“The highest Covid-19 infection rates remain in the North West and Yorkshire and the Humber.

Katherine Kent, Co-Director of Analysis for the Covid-19 Infections Investigation, said: “There are early signs that the national level of infections in England could stabilize, but this hides a lot of variation in the level regional.

‘While the highest infection levels remain in the North West and Yorkshire and the Humber, rates are now declining in the North West and East Midlands while increasing in London, East. England and the South East.

“The further increases appear to be due to infections among young people, with increasing levels among children of primary school age.

“Elsewhere in the UK, we are seeing a similar picture with an increase in infections throughout October, which is now declining in Wales and Northern Ireland and leveling off in Scotland.

Meanwhile, data from the Covid Symptom Study app, run by King’s College London and health technology company ZOE, suggests the UK breeding count – the R value – is around 1.

The R represents the average number of people infected by a person with Covid-19. The ZOE app team put the R in England at 1.0 and at 0.9 in Wales and Scotland.

But he said that “worryingly, the east of England and in particular the Midlands are both seeing increasing numbers with R values ​​of 1.1 and 1 respectively”.

Meanwhile, the North West and North East and Yorkshire both have R-values ​​of 0.9 as cases decline.

In the south-east, London and the south-west, cases are not decreasing, researchers say, and the R is 1.

Tim Spector, Professor of Genetic Epidemiology at King’s College London, said: “The reason we are now seeing an overall R-value of 1 in England is that the numbers are decreasing in the north, increasing in the Midlands and in the East but remain stable in the south. from England.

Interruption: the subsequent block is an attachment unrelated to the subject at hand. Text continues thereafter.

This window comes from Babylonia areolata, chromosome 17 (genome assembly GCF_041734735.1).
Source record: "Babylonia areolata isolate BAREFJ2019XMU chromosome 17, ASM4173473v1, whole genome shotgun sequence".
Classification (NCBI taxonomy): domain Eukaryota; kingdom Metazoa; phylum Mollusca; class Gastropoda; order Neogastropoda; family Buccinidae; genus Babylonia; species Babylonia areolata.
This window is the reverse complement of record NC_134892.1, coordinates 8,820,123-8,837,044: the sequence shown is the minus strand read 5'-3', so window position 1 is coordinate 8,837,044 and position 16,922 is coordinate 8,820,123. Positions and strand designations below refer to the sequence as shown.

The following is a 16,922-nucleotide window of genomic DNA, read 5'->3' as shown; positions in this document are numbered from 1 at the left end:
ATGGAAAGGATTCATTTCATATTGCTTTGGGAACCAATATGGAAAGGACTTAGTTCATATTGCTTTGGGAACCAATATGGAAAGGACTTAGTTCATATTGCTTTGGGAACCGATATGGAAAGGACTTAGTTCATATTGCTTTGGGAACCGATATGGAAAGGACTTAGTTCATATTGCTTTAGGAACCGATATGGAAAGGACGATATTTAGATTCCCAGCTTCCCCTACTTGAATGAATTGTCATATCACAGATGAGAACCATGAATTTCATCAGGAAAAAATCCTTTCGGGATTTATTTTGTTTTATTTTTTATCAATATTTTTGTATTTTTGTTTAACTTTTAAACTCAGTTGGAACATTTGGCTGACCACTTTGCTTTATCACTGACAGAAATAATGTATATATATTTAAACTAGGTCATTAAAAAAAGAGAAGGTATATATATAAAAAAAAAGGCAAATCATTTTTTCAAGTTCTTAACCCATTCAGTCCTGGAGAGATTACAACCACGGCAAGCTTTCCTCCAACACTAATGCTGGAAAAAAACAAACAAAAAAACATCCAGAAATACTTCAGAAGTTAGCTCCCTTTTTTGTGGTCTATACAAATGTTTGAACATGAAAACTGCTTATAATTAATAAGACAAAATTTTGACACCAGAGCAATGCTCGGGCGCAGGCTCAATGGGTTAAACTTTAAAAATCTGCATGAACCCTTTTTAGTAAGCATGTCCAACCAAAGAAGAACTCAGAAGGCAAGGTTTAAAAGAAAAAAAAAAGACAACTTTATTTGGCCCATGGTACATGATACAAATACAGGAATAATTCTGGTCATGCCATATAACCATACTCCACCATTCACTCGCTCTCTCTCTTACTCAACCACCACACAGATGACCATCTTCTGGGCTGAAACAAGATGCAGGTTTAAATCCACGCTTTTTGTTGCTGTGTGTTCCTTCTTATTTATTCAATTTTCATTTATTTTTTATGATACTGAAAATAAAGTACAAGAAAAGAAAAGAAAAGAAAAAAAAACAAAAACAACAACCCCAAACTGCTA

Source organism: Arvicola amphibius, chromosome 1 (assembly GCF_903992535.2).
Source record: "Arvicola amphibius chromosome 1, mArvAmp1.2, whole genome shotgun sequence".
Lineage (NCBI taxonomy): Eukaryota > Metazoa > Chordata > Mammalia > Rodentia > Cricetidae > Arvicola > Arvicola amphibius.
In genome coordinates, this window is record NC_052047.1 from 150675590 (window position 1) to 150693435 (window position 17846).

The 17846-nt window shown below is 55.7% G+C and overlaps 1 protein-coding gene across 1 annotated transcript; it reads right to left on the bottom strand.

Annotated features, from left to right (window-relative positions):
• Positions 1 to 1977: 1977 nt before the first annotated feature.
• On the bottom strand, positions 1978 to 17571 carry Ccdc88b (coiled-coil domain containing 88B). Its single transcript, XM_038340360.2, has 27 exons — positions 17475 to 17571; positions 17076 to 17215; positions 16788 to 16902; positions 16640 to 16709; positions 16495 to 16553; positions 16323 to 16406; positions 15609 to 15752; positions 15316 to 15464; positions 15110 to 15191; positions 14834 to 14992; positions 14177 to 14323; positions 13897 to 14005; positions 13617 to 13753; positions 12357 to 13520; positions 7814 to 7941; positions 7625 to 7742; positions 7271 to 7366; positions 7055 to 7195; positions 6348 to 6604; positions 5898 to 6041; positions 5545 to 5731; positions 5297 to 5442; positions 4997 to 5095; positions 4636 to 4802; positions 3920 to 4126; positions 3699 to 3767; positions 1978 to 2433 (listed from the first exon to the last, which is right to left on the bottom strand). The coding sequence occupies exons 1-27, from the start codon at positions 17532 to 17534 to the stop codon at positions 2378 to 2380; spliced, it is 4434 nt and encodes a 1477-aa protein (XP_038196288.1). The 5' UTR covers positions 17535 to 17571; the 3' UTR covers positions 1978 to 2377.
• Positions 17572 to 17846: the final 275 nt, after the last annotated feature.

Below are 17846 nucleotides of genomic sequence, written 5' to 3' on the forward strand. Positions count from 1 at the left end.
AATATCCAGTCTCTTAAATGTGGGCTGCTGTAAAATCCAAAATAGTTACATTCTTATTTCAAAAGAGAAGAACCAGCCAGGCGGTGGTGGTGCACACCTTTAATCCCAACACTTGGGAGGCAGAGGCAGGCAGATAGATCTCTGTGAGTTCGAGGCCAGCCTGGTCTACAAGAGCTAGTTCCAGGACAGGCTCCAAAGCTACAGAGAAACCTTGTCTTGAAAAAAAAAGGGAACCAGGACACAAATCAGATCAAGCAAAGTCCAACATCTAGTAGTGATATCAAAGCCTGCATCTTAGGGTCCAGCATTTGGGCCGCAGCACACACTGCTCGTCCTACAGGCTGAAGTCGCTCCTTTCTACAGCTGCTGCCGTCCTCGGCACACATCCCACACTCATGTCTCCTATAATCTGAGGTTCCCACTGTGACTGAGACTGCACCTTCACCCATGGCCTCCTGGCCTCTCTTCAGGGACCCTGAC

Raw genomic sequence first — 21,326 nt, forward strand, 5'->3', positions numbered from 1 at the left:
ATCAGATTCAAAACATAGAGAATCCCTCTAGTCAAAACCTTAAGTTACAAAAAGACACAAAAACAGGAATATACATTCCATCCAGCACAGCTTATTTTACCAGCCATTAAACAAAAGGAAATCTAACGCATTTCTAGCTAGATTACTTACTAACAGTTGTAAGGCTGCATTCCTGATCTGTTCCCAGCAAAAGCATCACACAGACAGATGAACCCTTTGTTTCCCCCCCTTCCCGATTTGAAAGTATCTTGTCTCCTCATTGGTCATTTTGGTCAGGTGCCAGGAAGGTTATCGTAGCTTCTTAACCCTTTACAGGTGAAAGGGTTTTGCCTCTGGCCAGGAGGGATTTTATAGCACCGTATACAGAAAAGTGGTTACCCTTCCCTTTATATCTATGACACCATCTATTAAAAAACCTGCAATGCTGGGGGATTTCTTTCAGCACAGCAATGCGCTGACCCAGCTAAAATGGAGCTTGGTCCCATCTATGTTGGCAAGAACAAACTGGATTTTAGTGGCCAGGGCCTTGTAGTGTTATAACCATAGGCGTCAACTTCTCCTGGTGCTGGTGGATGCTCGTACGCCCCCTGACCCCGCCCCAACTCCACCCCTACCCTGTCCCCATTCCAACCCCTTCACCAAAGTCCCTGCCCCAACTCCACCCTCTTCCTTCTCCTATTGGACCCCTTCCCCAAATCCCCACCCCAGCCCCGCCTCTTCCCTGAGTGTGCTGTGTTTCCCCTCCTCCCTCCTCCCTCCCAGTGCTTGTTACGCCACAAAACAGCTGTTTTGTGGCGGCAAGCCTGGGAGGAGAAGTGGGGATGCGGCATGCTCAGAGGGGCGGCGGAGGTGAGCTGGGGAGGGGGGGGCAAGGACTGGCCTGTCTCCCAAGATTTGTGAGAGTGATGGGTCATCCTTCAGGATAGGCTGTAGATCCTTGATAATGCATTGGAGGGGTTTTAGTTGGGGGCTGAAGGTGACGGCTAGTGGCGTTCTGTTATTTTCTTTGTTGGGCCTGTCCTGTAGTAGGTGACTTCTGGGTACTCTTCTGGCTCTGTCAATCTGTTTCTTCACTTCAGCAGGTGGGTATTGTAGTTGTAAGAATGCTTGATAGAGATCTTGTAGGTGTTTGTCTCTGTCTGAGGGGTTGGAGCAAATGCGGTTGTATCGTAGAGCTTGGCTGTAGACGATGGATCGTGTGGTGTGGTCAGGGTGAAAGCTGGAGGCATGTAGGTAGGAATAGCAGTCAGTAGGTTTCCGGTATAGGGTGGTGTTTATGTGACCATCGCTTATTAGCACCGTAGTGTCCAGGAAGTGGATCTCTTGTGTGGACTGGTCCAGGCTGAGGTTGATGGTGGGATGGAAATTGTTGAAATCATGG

“The continued increase in the Midlands, despite the nationwide lockdown, is concerning.

“This suggests that an approach focused on better compliance at the regional, not national level, over a longer period of time is the best way forward.

“We need to keep cases low enough that we can function as a nation until vaccines arrive without further harmful lockdowns.

ONS said the highest infection rates are in high school-age children, older adolescents and young adults, and rates continue to rise in primary school-age children .

Meanwhile, infection rates appear to be stabilizing in people aged 25 and older.

It was children, teens and college students who triggered the second wave of coronavirus at the end of the summer. While they are much less likely to die from severe Covid-19 than adults, infections among them must still be taken very seriously.

When modeling the level of infection among different age groups, the ONS said that the rates in high school-aged children (school years 7-11) now appear to be increasing again, while the rates in young adults (school year 12 to 24) seem to show the first signs of stabilization.

These two age groups continue to have the highest estimated infection rates.

Rates continue to rise among children of primary school age (school years 2-6), but “appear to be leveling off” among those aged 25 and older, the ONS added.